But before we get there, the love the Braves' win has generated has been cool. Which begs this question: Which is stronger, your team winning it all or your team gagging in the big moment? Vader has comparisons. For me 2010 was a stronger sense of joy than 2013 was a sense of heartbreak.

As for the TV numbers, it was the second-lowest watched World Series ever, besting only last year's bubble-affair because of COVID.

This Series was down 20% in ratings and 16% in viewers from the 2019 Series when the Astros lost to the Nationals.

The Braves' victory in six games averaged a 6.5 rating and 11.75 million viewers.

NFL sadness

Good political stuff going back and forth, and I'll be back in the saddle today. Giddy-up.

Two of the interesting NFL storylines circling right now are not highlights by any measure. (And they have nothing to do with the dreck-tasic Colts-Jets Thursday night tickle fight. Side note: The Thursday night game has gone under every time since Week 3. The total is 45.5. Yes, please on an under in which the Jets QB play is somewhere on the scale of unknown this side of a tree falling in the forest and right next to what's on the other side of a black hole.)

First, I'm disappointed in Aaron Rodgers. He's easily my favorite player over the last 15 years, and I will contend that he is right there with Dan Marino in the best to ever throw a football. But side-stepping the vaccine procedure — and some could say he's been lying about it — is disappointing.

Me, I'm cautious of the government mandates. Yes, I know we have through our history been regular recipients of government-mandated vaccines, and that's fine. But there was far more trust in the government in those days, and if folks are uneasy about a duplicitous collection of leaders — on each side — and viewpoints and data that have been spun more than the cotton Betsy Ross used to make ol' Glory, I get that.

Caveat: The three eligible immediate 5-at-10ers are vaccinated. Our 11-year-old will be in line next week when it is available. I believe in it. But my beliefs do not have to be yours or hers or his.

And while we're here, I do believe that business and organizations can set their terms, and if the employees do not want to follow along, then fine. Find somewhere else to work. Especially in an industry like the NFL, which a) is super high profile, b) operates on a very strict schedule, and would lose tens and maybe even hundreds of millions if one COVID outbreak caused a team to forfeit multiple games, and c) has a players union that negotiates the terms of employment.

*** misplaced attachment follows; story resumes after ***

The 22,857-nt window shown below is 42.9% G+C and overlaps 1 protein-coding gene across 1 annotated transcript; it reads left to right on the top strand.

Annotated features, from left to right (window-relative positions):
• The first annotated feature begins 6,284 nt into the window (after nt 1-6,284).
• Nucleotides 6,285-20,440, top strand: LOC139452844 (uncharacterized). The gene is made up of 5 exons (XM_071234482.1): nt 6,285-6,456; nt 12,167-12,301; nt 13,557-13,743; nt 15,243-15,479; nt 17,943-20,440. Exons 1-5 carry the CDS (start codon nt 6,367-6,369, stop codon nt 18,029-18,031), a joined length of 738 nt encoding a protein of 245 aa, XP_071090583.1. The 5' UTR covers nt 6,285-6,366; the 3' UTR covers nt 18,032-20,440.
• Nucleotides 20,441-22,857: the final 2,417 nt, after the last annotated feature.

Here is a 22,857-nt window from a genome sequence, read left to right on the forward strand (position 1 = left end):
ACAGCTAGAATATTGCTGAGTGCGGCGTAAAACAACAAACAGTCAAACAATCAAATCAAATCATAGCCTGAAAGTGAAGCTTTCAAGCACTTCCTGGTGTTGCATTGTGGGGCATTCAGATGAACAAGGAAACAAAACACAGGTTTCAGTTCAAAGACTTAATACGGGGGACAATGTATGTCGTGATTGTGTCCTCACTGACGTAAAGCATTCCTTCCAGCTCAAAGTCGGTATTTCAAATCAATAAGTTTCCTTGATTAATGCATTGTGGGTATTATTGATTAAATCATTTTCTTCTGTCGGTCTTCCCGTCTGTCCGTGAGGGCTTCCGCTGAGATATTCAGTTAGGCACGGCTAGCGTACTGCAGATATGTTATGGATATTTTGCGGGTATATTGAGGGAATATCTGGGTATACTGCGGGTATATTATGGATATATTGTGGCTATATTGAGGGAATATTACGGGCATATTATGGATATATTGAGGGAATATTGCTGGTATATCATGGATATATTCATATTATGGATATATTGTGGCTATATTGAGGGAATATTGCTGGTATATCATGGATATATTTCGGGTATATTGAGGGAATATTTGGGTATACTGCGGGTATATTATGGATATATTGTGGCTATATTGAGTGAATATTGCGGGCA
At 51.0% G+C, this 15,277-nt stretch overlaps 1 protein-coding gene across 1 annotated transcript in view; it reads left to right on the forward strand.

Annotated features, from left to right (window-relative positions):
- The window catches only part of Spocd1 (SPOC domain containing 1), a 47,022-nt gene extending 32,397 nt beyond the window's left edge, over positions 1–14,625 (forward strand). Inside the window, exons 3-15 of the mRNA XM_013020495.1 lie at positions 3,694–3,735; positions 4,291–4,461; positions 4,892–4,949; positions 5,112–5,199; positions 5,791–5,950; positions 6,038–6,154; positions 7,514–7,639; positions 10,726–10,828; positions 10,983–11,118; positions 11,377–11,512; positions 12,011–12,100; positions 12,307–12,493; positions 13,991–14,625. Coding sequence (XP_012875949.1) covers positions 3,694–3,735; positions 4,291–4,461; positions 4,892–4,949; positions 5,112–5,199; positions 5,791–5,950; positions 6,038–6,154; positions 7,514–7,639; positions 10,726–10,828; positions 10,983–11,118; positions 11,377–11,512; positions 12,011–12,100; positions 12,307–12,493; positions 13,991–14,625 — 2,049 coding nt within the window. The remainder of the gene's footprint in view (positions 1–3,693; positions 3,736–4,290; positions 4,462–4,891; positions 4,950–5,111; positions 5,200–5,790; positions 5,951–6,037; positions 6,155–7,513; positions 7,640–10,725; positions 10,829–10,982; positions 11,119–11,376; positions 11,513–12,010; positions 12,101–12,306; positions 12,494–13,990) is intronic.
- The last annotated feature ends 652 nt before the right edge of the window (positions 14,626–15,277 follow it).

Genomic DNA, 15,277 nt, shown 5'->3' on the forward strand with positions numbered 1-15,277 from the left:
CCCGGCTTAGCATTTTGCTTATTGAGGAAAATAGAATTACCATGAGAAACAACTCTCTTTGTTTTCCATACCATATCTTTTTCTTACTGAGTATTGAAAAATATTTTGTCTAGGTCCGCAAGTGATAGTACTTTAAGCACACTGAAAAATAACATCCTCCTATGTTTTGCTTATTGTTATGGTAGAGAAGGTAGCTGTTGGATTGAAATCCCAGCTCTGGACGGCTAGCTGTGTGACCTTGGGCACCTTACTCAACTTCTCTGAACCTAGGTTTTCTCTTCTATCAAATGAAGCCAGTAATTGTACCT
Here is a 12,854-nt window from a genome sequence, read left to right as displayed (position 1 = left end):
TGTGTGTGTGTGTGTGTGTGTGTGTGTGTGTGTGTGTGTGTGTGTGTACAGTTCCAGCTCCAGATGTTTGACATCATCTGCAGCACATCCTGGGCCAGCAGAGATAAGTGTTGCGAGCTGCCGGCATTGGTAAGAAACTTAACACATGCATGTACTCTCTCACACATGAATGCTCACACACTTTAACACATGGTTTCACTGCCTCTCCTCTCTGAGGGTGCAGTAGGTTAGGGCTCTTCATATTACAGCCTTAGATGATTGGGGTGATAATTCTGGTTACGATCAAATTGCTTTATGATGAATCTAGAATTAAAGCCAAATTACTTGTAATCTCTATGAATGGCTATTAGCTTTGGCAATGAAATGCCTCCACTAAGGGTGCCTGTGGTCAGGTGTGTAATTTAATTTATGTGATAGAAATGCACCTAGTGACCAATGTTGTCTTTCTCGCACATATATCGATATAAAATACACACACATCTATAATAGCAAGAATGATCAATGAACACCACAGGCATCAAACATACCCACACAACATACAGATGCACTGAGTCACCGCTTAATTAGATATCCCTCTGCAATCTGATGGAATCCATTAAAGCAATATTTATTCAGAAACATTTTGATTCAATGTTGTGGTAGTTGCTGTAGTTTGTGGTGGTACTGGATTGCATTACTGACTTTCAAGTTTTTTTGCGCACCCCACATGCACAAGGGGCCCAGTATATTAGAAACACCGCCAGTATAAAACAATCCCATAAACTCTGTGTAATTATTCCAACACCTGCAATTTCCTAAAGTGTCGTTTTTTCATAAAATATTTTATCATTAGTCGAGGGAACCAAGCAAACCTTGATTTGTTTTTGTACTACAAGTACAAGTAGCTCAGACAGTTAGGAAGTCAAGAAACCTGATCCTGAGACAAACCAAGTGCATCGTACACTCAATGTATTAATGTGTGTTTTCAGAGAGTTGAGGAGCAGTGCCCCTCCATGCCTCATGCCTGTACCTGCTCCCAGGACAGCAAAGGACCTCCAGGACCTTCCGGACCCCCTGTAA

And Rodgers purposefully played a verbal shell game when asked about being vaccinated before the season, saying he had been immunized, whatever that is. His personal doctor apparently tried to raise his antibodies, and Rodgers knew that this was controversial enough to petition the league and the players union for an exemption to use this kind of treatment.

It was denied. The league is looking into whether (and ultimately how many) protocols the Packers and Rodgers violated since he is unvaccinated.

Personal thought: What a ridiculous lack of leadership from a guy who I thought was among the best leaders and teammates in the league. Yeah, there are a lot of folks who think he's a jerk, but a lot of the all-time elites — Brady, MJ, Bonds, et al. — have been prickly even on a good day. Again, this thing has become politicized in more ways than tax increases and welfare, but here's a simple question: If Rodgers believed in something that strongly — to risk the health of those around him and his availability to his teammates for 10 critical days — then why not be honest about it on the front end?

He tried to have it both ways and it will forever change the way a lot of people look at his career and team-first rhetoric.

The second NFL sad line involves Henry Ruggs. As you guys noted, egad, 156 mph in anything this side of the Richard Petty experience is playing Russian roulette with four bullets instead of one.